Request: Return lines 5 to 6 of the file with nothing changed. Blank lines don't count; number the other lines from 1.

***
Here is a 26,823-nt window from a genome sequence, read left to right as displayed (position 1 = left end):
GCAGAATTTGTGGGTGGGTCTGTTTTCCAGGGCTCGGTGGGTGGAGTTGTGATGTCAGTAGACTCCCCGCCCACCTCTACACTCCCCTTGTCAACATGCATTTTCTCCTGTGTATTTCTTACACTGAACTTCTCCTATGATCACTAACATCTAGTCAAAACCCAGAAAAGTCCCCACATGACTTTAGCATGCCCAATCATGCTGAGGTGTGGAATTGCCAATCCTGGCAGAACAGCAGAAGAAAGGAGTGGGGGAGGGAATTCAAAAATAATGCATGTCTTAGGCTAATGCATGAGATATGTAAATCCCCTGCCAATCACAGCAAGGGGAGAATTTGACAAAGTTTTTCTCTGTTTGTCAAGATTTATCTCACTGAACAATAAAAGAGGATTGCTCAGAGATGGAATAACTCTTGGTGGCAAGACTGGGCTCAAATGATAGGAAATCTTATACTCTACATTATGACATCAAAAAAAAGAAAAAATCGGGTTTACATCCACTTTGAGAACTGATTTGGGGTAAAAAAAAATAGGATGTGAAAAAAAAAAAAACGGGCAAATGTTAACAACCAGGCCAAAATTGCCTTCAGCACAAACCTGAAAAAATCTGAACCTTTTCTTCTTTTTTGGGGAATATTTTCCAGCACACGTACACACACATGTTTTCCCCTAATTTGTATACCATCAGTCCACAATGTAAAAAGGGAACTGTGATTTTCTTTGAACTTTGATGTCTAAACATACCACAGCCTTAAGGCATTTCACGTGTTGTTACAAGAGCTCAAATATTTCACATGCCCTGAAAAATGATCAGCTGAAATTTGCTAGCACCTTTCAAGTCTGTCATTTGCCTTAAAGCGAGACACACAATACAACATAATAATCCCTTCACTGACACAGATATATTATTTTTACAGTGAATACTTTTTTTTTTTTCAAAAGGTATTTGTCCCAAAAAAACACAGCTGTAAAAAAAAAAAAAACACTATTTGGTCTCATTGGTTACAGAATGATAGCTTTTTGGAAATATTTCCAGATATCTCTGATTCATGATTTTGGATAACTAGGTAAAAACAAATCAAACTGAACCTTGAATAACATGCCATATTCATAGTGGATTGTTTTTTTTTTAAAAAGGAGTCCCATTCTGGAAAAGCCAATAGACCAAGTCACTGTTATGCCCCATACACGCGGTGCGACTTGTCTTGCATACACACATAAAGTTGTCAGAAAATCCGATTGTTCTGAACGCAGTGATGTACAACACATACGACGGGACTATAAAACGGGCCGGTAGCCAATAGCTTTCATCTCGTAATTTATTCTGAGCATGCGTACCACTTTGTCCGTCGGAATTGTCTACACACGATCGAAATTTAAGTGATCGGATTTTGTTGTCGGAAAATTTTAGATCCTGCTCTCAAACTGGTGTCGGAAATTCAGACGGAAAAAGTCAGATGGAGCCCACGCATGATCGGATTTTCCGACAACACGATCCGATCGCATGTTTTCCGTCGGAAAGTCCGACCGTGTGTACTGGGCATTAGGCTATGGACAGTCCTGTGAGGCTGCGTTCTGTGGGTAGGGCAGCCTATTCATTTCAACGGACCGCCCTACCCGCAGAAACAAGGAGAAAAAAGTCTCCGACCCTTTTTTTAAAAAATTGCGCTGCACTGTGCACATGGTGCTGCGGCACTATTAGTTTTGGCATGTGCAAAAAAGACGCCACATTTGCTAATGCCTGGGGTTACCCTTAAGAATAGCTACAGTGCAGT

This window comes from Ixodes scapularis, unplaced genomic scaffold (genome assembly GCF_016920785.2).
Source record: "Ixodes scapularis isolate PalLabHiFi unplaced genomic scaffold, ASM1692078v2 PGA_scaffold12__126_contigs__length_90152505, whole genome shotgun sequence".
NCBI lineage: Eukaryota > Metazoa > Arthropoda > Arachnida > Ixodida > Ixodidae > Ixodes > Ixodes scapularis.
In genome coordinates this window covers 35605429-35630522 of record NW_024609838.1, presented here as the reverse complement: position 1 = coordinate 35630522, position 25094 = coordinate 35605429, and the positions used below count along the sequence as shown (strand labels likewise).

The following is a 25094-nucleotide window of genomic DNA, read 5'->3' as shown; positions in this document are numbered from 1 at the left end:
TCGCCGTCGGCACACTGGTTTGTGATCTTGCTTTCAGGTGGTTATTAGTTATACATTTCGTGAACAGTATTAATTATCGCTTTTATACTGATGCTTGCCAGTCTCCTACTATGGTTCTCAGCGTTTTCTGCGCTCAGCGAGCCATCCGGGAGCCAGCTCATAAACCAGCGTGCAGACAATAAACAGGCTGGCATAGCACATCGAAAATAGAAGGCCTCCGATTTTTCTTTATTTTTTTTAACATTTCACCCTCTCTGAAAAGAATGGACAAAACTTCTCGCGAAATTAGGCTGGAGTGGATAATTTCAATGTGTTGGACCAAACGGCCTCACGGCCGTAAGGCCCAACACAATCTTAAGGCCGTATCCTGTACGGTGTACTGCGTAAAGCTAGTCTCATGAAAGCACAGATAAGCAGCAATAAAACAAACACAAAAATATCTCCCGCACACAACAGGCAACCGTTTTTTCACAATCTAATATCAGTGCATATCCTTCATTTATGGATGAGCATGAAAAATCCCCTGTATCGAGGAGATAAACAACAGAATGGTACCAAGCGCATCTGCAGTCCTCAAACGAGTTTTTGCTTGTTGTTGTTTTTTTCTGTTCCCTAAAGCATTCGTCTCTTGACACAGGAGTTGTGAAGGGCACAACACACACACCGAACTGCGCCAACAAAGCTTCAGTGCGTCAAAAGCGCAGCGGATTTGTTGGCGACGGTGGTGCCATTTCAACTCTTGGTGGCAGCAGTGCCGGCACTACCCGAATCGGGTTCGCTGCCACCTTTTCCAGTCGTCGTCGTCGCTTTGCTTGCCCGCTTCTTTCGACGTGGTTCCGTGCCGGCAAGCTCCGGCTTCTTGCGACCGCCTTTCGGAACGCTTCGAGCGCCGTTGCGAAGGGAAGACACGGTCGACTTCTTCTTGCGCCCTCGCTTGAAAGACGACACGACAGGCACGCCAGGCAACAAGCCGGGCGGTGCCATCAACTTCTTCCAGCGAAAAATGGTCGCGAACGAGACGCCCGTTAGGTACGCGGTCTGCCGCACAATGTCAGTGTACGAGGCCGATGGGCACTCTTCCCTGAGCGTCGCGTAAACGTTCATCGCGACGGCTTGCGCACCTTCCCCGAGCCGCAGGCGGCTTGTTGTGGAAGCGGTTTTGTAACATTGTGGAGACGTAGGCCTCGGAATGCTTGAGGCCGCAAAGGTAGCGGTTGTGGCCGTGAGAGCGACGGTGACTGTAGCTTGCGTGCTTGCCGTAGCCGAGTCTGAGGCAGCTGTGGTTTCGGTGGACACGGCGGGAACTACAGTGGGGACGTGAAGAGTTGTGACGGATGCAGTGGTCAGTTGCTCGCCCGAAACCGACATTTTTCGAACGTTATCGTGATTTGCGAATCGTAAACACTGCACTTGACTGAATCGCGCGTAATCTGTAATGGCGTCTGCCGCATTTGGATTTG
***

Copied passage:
NCBI lineage: Eukaryota > Metazoa > Arthropoda > Arachnida > Ixodida > Ixodidae > Ixodes > Ixodes scapularis.
In genome coordinates this window covers 35605429-35630522 of record NW_024609838.1, presented here as the reverse complement: position 1 = coordinate 35630522, position 25094 = coordinate 35605429, and the positions used below count along the sequence as shown (strand labels likewise).